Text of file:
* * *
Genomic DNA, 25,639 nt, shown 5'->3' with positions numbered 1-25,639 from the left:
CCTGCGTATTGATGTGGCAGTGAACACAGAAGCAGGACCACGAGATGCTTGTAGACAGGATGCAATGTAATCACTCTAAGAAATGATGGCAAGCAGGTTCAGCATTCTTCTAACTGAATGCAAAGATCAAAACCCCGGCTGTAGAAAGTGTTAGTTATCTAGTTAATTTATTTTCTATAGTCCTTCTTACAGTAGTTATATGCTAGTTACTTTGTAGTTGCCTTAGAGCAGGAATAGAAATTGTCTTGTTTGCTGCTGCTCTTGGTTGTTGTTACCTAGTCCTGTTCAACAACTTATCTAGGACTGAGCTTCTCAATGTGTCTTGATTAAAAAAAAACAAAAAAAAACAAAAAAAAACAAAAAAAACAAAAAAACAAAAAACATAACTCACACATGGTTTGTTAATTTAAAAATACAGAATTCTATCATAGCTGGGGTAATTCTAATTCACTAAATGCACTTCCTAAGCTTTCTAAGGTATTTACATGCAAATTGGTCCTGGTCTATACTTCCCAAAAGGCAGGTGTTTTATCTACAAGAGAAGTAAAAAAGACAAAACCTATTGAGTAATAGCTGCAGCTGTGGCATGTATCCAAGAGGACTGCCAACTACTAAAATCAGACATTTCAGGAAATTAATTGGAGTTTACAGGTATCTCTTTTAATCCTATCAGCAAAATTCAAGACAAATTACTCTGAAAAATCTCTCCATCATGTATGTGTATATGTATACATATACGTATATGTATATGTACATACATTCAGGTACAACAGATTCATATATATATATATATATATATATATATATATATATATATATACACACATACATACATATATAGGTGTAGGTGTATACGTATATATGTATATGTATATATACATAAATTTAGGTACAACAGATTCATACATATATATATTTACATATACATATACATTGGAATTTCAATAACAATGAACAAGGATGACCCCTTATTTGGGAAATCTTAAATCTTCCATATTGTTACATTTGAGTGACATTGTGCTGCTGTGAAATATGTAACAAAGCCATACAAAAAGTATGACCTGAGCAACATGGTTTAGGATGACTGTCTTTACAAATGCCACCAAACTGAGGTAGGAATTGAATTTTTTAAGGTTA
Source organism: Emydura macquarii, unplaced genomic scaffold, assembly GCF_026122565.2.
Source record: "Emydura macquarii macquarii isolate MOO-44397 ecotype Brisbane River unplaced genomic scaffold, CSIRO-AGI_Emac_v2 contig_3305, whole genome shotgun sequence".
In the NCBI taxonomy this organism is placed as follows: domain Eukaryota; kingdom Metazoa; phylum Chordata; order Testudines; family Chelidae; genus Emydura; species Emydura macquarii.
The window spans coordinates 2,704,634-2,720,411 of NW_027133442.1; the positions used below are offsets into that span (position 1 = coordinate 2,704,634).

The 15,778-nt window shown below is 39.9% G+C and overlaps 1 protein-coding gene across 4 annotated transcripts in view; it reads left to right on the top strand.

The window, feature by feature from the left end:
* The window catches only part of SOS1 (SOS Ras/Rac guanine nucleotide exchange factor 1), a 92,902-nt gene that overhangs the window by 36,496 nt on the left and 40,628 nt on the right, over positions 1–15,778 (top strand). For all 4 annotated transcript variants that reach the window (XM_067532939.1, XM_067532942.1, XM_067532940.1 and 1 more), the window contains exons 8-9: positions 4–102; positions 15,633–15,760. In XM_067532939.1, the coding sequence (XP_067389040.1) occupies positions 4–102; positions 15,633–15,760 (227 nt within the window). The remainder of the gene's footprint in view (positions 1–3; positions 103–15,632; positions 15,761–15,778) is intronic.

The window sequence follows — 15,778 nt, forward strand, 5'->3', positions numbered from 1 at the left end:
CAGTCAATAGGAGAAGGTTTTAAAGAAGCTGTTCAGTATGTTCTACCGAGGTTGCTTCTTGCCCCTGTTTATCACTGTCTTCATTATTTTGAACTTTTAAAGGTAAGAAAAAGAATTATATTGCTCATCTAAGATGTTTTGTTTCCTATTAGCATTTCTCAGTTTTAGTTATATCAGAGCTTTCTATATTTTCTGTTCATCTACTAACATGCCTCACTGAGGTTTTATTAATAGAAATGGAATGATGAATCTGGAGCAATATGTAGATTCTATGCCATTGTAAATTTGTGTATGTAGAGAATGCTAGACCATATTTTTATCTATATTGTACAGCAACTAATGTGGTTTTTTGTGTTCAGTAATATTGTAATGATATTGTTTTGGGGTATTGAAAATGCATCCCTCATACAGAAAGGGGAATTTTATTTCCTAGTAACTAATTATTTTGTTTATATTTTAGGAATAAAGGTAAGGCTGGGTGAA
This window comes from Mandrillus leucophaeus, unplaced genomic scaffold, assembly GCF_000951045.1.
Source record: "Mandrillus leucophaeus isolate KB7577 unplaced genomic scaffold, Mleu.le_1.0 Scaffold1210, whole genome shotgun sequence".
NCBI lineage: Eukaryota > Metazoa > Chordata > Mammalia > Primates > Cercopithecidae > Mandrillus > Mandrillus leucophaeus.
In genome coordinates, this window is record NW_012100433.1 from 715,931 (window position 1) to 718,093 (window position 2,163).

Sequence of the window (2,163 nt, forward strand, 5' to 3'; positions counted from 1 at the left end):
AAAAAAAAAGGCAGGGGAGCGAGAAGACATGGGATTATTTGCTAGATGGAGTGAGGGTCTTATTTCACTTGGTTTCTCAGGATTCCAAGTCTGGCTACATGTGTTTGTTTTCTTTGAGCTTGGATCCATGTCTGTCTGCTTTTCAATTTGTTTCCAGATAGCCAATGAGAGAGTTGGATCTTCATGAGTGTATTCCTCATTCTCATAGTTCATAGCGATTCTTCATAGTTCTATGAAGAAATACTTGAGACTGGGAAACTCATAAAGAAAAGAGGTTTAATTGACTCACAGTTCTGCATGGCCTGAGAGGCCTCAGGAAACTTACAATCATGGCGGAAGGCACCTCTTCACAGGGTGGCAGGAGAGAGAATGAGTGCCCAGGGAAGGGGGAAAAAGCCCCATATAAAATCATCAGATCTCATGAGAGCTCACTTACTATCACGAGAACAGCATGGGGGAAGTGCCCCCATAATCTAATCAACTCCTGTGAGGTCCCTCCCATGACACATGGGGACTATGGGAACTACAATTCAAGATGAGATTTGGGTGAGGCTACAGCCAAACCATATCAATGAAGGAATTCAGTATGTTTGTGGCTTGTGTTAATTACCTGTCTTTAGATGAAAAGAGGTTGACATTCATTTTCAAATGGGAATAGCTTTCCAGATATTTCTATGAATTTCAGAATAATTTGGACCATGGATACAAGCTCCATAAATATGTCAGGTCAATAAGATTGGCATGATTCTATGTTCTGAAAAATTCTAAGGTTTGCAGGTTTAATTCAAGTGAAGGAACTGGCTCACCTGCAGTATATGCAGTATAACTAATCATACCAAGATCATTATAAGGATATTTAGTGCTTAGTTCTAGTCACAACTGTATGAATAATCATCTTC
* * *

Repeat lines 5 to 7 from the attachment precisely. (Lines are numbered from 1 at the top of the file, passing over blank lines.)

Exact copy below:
In the NCBI taxonomy this organism is placed as follows: domain Eukaryota; kingdom Metazoa; phylum Chordata; order Testudines; family Chelidae; genus Emydura; species Emydura macquarii.
The window spans coordinates 2,704,634-2,720,411 of NW_027133442.1; the positions used below are offsets into that span (position 1 = coordinate 2,704,634).

The 15,778-nt window shown below is 39.9% G+C and overlaps 1 protein-coding gene across 4 annotated transcripts in view; it reads left to right on the top strand.